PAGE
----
All the fun we had went out the window a couple of days later,
when Miss Holt took a look at the mileage log and saw that we
had racked up over 500 miles in a weekend. To say that she was
mad would be a major understatement. But Mr. Steele jumped right
in with a dozen excuses, telling her that he and I had done a
lot of errands over the weekend. When I glanced up in the rear
view mirror, he gave me one of those looks that said "stay
out of it --I'll handle this". He had a new poster to hang,
so we had to go to the hardware store. Then his tailor called
and said he had some new ties in. Then Mr. Steele realized he
couldn't get through the weekend without more Pouilly-Fuisse.
Then there was the Fellini film festival at the Nuart, for three
nights. It was a major snow job, and he probably thought he had
Miss Holt fooled, but I wouldn't bet on it. I sure learned my
For quite a while there Mr. Steele also liked to talk about the
women he went out with. At the very beginning I just did my good
chauffeur routine, keeping quiet while I drove them to that evening's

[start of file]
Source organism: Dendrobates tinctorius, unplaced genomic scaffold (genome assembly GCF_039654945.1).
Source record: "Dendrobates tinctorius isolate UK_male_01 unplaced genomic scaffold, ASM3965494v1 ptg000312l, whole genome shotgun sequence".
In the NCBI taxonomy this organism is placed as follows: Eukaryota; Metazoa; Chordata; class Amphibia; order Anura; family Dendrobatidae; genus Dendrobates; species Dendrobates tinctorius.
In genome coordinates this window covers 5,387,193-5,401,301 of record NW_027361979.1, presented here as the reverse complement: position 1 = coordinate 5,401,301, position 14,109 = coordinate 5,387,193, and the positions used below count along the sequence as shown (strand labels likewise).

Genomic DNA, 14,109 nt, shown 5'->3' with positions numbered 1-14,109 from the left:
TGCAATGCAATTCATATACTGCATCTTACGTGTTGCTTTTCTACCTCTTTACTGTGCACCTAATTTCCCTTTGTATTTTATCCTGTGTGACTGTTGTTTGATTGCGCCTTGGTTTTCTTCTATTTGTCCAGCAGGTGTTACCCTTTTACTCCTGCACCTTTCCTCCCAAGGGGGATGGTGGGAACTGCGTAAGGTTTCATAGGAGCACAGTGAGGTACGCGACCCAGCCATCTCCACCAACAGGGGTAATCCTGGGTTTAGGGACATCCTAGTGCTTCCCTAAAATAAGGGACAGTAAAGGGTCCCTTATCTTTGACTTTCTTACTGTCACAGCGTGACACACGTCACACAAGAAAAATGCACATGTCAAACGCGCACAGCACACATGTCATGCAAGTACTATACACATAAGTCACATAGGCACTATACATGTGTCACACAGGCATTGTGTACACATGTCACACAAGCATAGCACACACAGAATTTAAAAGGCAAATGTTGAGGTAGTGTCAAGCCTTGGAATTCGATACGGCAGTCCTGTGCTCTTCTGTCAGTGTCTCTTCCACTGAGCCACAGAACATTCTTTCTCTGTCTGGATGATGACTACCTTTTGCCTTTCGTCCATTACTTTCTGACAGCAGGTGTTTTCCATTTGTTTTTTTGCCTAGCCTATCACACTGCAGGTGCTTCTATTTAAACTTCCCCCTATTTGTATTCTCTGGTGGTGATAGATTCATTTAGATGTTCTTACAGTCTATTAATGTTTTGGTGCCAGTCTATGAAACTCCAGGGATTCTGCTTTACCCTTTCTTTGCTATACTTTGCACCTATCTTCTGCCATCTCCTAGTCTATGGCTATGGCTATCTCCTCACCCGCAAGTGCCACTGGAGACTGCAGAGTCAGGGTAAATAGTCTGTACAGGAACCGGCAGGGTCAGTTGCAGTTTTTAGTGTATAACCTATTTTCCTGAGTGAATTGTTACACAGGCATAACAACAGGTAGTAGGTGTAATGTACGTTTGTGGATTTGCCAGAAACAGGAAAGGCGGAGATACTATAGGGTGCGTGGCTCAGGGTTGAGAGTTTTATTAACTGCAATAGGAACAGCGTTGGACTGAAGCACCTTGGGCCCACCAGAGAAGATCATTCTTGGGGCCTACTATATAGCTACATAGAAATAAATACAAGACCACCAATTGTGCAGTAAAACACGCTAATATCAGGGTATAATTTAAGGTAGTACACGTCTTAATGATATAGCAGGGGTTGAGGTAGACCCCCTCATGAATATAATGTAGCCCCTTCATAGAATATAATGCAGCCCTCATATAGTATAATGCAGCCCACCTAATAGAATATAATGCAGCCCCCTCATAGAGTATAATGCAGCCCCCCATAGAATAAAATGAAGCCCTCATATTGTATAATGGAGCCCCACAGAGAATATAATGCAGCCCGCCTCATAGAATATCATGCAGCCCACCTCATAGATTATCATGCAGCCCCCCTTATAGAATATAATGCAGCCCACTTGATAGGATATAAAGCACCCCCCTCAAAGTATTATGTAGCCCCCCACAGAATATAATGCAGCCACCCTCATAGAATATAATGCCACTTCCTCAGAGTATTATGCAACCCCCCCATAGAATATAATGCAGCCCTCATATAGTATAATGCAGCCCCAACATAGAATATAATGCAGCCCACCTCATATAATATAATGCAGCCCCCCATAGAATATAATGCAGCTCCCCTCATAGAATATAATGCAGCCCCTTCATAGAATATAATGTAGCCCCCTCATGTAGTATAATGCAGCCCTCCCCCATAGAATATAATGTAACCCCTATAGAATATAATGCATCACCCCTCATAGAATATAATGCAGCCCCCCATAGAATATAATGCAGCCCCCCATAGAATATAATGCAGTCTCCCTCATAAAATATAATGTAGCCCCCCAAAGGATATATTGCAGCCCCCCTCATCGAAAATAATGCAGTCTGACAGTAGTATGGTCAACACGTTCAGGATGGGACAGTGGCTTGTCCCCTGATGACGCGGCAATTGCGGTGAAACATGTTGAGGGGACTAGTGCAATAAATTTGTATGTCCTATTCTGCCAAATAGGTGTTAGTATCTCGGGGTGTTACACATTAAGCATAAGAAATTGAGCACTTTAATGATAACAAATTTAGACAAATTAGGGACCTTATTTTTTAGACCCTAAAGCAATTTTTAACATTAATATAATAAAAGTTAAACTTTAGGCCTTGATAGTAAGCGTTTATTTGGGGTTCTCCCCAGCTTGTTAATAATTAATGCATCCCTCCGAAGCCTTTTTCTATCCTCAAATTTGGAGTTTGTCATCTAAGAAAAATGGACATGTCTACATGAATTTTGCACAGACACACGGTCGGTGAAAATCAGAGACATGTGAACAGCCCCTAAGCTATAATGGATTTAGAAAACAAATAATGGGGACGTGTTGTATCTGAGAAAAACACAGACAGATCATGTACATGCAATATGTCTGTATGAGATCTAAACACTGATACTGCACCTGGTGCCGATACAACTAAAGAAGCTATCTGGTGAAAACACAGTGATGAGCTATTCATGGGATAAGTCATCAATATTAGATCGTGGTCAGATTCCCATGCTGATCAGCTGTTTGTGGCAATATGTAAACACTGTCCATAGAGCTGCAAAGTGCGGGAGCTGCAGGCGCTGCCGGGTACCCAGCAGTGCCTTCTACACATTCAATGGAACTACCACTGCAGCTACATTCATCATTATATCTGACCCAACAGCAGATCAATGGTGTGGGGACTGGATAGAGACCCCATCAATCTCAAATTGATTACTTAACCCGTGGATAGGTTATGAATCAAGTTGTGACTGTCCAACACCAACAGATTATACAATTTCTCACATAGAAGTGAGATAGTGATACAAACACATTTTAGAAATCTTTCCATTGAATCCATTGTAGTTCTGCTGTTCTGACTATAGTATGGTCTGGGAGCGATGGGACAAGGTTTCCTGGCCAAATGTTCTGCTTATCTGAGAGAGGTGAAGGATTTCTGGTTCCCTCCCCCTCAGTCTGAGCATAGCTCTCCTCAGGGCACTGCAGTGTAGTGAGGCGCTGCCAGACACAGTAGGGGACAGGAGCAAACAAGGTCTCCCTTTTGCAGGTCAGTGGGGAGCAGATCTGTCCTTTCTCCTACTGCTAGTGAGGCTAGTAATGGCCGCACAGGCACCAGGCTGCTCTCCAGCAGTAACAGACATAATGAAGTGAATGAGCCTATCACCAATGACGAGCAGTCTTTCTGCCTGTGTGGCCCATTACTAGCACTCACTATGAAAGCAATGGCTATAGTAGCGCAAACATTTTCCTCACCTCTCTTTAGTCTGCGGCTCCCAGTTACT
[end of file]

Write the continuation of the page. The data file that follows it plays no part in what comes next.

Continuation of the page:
swanky restaurant. But before long, after we'd dropped his date
off, he'd start asking me questions about her, like he wanted
my opinion. Talk about putting me on the spot. But he always
appreciated an honest answer. Sometimes his questions sounded
he was trying to compare them to each other, or maybe to someone
But we haven't been having many discussions like that lately,
and I haven't been cooling my heels at Chez Rive much either.
Seems like ever since their case in the wine country (not the
REAL wine country, in Napa, but the local wine country near Santa
Barbara) we're not out as much in the evenings.
Yeah, Mr. Steele loves to talk. But I have noticed that there's
one time when he doesn't have much to say, and that's when we
drop off Miss Holt at an appointment, or at her house at the
end of the day. Then he'll look out the window and won't say
a word until I tell him we've arrived somewhere. Then he comes
back from whatever distant shore he's been on. Wonder what's
going on with that.
- To Be Continued . . .
- To Part